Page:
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King Crimson - Live In Japan (The Crimson Projekct) CD (album) cover

LIVE IN JAPAN (THE CRIMSON PROJEKCT)

King Crimson

 

Eclectic Prog

3.51 | 34 ratings

From Progarchives.com, the ultimate progressive rock music website

Neu!mann
Prog Reviewer
3 stars I was privileged to see the so-called Crimson ProjeKct in concert, before they adopted their current and more obvious composite moniker. At the time it was actually Tony Levin's STICK MEN supporting the ADRIAN BELEW POWER TRIO, with the two groups joining forces only during the extended 'Crimtastic Encore', quoting the breathless ad-work for the gig I attended, in October of 2011 (this set was recorded eighteen months later, and half a world away).

On paper the conglomerate band presented a lo-calorie update of the King Crimson "THRAK"-era double trio, combining two drummers (one acoustic, and the other Pat Mastelotto, plugged into his usual battery of digital traps and buttons); two bass players (assuming the Chapman Stick qualifies as a bass guitar); and two lead guitarists (neither one named Fripp). But in practice the ersatz ProjeKct was little more than a high-salary covers band, devoted exclusively to KC live repertoire from the '80s and '90s, right down to the expected fan-favorite encores of "Red" and "Larks' Tongues in Aspic, Part II".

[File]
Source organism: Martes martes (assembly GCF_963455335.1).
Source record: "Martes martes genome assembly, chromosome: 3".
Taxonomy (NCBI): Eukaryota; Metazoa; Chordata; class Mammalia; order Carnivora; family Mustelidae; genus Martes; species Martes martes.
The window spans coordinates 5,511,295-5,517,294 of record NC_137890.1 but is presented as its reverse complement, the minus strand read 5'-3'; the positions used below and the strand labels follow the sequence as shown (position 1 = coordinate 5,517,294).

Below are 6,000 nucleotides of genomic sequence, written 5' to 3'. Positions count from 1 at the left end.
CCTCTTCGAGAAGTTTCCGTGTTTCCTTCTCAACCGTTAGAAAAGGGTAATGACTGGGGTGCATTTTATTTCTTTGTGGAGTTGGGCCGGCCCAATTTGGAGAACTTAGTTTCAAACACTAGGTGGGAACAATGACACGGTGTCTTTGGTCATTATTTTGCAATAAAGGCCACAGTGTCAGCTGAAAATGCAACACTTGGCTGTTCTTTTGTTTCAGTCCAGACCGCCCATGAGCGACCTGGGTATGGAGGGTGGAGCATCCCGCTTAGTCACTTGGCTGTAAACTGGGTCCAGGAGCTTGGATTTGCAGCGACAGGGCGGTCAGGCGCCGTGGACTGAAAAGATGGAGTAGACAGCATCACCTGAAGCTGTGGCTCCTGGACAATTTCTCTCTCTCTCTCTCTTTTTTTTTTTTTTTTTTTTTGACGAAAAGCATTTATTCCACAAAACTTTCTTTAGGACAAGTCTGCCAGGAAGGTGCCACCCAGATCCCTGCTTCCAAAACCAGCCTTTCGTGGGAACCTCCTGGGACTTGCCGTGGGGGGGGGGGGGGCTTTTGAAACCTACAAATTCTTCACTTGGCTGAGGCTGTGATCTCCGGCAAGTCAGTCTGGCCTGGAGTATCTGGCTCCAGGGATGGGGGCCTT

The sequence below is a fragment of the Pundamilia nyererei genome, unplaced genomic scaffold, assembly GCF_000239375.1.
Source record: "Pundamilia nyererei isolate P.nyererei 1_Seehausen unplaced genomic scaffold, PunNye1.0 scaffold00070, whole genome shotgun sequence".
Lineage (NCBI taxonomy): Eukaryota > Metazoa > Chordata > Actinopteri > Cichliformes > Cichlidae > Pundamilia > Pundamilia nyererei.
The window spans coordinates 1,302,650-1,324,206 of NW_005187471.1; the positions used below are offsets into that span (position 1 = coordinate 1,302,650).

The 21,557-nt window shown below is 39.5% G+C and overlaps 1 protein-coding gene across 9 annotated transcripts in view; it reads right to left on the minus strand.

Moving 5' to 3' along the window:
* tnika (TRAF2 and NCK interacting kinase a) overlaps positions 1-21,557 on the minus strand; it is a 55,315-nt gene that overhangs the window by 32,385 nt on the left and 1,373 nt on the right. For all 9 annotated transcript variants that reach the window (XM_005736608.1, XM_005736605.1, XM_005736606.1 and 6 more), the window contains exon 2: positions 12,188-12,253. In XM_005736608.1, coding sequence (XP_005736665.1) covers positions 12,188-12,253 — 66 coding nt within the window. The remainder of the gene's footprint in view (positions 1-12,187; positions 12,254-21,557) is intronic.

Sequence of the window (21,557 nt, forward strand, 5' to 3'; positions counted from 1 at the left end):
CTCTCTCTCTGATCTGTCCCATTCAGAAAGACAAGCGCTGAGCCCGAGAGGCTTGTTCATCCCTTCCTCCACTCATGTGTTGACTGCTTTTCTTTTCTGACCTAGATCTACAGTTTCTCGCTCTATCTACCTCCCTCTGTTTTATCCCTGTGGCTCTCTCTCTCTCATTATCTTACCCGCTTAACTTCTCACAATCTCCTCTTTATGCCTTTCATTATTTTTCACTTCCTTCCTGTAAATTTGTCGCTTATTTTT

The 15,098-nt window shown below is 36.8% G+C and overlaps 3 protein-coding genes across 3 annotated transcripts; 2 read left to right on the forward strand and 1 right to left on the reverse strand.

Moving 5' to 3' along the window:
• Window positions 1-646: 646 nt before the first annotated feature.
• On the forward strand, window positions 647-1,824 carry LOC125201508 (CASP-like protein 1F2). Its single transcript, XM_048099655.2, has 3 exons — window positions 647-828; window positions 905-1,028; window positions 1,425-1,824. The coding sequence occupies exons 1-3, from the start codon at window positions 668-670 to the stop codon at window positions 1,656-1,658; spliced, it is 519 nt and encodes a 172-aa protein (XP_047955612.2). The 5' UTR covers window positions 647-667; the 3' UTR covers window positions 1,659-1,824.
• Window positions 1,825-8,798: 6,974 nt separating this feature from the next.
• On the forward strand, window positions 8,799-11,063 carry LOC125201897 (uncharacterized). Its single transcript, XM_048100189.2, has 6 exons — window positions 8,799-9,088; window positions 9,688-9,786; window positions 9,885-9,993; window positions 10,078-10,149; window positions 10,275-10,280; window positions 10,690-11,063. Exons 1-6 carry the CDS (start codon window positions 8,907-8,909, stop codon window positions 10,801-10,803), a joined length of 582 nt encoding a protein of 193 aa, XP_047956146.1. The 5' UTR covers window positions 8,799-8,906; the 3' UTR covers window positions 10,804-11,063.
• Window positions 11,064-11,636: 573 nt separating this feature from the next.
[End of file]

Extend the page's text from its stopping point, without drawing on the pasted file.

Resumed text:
All good stuff, to long-standing Crimhead like myself. And yet there's lingering whiff of exploitation conflicting with the more adventurous KC "way of doing things" (in Mr. Fripp's oft-stated words). A cynic might even accuse the new band of cashing in on the Crimson King's name and reputation in order to attract more customers.

The original fractal ProjeKcts of the late 1990's were all about research and development, two objectives conspicuous by their absence in these recordings. Earlier Crimson gigs were notorious for sailing deep into uncharted waters, with the musicians daring the audience to follow. This new ProjeKct never takes the same risks, individually and/or collectively making no effort to adapt, interpret, or even remotely re-imagine the material.

But maybe that wasn't the point. Maybe, instead of thinking forward, the band was only configured to celebrate its legacy, while packing as little creative baggage as possible. Likeminded fans can certainly enjoy the album on the same, skin-deep level. But those of us with higher expectations for all things Crimson would rather see a group of this caliber stretching their musical tightrope a little higher off the ground.

Neu!mann | 3/5 |

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